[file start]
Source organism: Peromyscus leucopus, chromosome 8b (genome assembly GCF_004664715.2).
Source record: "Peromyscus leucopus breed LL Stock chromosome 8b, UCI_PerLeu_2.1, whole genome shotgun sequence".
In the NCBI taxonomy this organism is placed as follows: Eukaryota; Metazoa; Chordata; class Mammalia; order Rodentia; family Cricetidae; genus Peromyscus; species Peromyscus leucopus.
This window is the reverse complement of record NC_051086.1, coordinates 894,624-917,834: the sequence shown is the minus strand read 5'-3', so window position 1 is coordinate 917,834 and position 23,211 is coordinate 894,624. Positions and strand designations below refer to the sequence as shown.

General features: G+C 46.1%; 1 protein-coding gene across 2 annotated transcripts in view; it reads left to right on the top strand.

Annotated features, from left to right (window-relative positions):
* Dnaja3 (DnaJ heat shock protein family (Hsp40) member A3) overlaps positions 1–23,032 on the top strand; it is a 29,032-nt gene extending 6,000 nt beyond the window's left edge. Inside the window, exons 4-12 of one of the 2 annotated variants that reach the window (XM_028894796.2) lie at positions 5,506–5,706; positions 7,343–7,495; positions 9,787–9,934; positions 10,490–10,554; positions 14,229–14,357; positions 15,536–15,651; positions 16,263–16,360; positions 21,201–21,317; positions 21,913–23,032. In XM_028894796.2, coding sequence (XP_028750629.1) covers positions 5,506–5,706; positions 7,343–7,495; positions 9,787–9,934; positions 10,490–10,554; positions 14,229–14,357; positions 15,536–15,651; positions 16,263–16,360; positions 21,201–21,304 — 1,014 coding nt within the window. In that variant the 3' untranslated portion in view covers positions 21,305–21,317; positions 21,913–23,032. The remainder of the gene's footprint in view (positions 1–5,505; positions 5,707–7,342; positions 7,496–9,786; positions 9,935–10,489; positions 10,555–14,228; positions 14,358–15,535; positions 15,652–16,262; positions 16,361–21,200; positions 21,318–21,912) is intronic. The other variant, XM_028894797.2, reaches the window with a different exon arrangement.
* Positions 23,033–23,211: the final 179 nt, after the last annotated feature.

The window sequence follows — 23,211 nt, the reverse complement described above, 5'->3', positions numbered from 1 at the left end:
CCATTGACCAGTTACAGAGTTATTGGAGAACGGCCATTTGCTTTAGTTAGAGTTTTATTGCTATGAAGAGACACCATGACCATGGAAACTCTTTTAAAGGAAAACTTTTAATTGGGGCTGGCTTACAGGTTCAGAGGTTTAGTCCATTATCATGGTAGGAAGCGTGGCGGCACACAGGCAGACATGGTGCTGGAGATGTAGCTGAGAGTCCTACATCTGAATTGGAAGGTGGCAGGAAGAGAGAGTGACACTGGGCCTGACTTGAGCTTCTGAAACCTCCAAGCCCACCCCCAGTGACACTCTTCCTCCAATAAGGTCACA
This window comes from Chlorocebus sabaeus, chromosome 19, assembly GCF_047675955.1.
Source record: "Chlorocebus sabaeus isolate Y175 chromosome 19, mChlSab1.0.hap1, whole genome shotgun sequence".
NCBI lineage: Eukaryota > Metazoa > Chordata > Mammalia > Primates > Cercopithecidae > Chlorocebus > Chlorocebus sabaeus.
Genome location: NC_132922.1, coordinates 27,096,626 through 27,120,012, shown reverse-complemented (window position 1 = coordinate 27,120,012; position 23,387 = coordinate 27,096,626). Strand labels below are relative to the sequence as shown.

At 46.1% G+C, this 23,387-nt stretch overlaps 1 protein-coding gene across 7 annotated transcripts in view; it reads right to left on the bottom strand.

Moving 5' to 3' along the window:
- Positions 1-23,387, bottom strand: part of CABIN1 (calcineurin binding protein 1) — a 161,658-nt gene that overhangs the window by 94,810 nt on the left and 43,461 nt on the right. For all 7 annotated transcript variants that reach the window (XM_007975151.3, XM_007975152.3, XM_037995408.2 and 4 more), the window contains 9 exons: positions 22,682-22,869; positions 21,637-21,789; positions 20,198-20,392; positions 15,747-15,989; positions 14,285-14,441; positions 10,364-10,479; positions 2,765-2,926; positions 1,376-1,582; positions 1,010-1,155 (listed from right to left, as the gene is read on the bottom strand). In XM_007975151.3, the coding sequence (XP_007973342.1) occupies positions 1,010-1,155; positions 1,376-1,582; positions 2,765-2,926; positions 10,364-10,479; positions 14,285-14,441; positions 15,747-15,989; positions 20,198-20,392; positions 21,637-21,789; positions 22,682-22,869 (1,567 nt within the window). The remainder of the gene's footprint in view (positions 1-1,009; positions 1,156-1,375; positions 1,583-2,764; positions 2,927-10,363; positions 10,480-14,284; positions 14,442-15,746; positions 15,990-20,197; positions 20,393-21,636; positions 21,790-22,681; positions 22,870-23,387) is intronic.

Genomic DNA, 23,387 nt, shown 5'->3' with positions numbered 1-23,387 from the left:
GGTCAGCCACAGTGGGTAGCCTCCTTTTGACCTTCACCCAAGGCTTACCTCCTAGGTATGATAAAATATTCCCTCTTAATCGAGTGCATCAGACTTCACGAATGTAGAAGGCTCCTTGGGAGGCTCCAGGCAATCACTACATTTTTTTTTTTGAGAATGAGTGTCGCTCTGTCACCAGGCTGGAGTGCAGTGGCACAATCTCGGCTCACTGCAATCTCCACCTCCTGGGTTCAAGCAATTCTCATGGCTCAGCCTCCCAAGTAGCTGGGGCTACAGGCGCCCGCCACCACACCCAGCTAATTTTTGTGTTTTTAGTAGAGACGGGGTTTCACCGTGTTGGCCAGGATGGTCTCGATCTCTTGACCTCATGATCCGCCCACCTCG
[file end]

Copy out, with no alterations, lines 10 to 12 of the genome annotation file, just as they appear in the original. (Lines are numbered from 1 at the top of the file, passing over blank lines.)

CCATTGACCAGTTACAGAGTTATTGGAGAACGGCCATTTGCTTTAGTTAGAGTTTTATTGCTATGAAGAGACACCATGACCATGGAAACTCTTTTAAAGGAAAACTTTTAATTGGGGCTGGCTTACAGGTTCAGAGGTTTAGTCCATTATCATGGTAGGAAGCGTGGCGGCACACAGGCAGACATGGTGCTGGAGATGTAGCTGAGAGTCCTACATCTGAATTGGAAGGTGGCAGGAAGAGAGAGTGACACTGGGCCTGACTTGAGCTTCTGAAACCTCCAAGCCCACCCCCAGTGACACTCTTCCTCCAATAAGGTCACA
This window comes from Chlorocebus sabaeus, chromosome 19, assembly GCF_047675955.1.
Source record: "Chlorocebus sabaeus isolate Y175 chromosome 19, mChlSab1.0.hap1, whole genome shotgun sequence".